Newsletter for its Extended Global Community
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Paradise to Paradise – only colder
By Kate Robinhawk
In our minds we remember ourselves as being young when we first came to live in Mexico in May, 1988. Kate had turned forty-one that year. Charles was fifty-four. Oh, come to think of it, we were young.
Then it was 2007. We had lived our dream and in the process changed our lives. The tropical paradise we had come to live in was something very different. Time passed, the world changed. How extremely fortunate we feel to have seen and lived the life of the old, pre-development world on the Mexican Caribbean.
We needed to return to the US. We packed our Ford Econoline van to popping full and set out on a Saturday morning late in April. Suffice it to say that we did make the border, smuggled Kate out of Mexico (a long story for another day) and headed for Monterey, California, where Charles had received a fellowship from The Geological Society of America. He was going to California for twelve weeks with the California Coastal National Monument. When we arrived in Monterey and had recovered from sticker shock at the cost of housing, he found the program was to “characterize the geology and land forms” of the Monument. Did I mention that the Monument includes all the rocks and pinnacles immediately offshore from California? However, if a big rock is connected to the shore at low tide, it is NOT part of the Monument.
Aaaaand, the coast is 850 miles long. That works out to looking at seventy miles of coast each week, if no time is saved to write the report. In the end, Charles was able to reconnoiter and report on most of the coast between Monterey and the Oregon border and then south to Morro Bay. The rest was done via published reports with the help of the library at the Moss Landing Marine Lab.
By the end of July, Charles had accepted a one-year teaching post in the geology department at Sam Houston State University in Huntsville, Texas. He finished the report for the National Monument on Friday, and we were back on the road with the dog and stuffed van. Registration at Sam Houston started mid-August and classes began the last week of the month. We pulled into Huntsville and two days later had a nice apartment at half the rental of the one in California.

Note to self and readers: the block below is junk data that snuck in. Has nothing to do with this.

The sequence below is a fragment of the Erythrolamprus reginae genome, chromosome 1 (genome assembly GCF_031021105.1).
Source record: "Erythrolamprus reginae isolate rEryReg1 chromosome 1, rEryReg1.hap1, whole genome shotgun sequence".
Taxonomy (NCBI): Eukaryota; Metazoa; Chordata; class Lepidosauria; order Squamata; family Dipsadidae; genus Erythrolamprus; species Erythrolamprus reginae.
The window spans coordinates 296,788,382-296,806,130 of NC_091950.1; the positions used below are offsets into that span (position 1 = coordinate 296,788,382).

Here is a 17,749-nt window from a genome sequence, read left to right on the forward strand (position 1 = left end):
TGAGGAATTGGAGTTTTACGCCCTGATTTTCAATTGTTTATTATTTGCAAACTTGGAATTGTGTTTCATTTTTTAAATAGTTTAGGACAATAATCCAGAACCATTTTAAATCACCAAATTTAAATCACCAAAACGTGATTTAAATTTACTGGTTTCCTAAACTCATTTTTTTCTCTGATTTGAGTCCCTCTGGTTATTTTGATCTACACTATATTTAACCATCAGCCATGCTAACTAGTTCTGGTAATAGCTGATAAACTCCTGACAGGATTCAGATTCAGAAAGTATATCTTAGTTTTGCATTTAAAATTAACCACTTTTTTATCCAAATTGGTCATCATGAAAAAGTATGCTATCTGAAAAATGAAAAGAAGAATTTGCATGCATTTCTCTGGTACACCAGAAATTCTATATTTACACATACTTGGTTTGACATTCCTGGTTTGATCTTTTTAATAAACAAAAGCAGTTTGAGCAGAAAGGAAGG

A few months later, the dog discovered fire. Yep, Texas gets cold in the winter, so the apartment had a fireplace. We had never seen a creature so mesmerized as our tropical dog. When the blaze would die way down and we didn’t fix it immediately, he would point his nose toward the fire and blow, like Charles would do when he put some sticks on and blew on the embers.
So far things were going okay, but the position at Sam was for a year. Where did we want to land next? Would you believe California?
The coast, the flowers, the wildlife each is indescribably attractive. Ignore the fact that there is no snorkeling in Monterey Bay. The bay is way too murky and too cold. There is no diving either; same reasons at least for Kate. The water is in the mid-fifties range.
The magic comes from watching the sea otters in the kelp forest, harbor seals, elephant seals, pods of dolphins, orcas and other whales, blues, grays and humpbacks, not to mention the birds. The weather can be spectacularly clear, bright and even warm. The warm part is conditional. The ocean is cold, so the wind off the water is cold. The humidity is low by Akumal standards, around 50-60 percent. But, the cold humid west wind bites. It is never freezing cold and it is never really warm. Okay, never is too strong, but that’s our bottom-line impression.
Kate is working. She started out taking temp jobs, work a few days, off a few, nice. She worked in the Banquets Department (food again) at Pebble Beach Lodge on the famous golf course where the ghosts of people like Bing Crosby and Sammy Snead hang out. Another assignment had her working with a real estate management agency in Carmel-by-the-Sea, (tourist rentals again). Carmel or “Charmel” as the locals call it is the most-upscale (but-pretend-that-it’s-really-just-rustic) place we have seen. No, we don’t see much of Clint.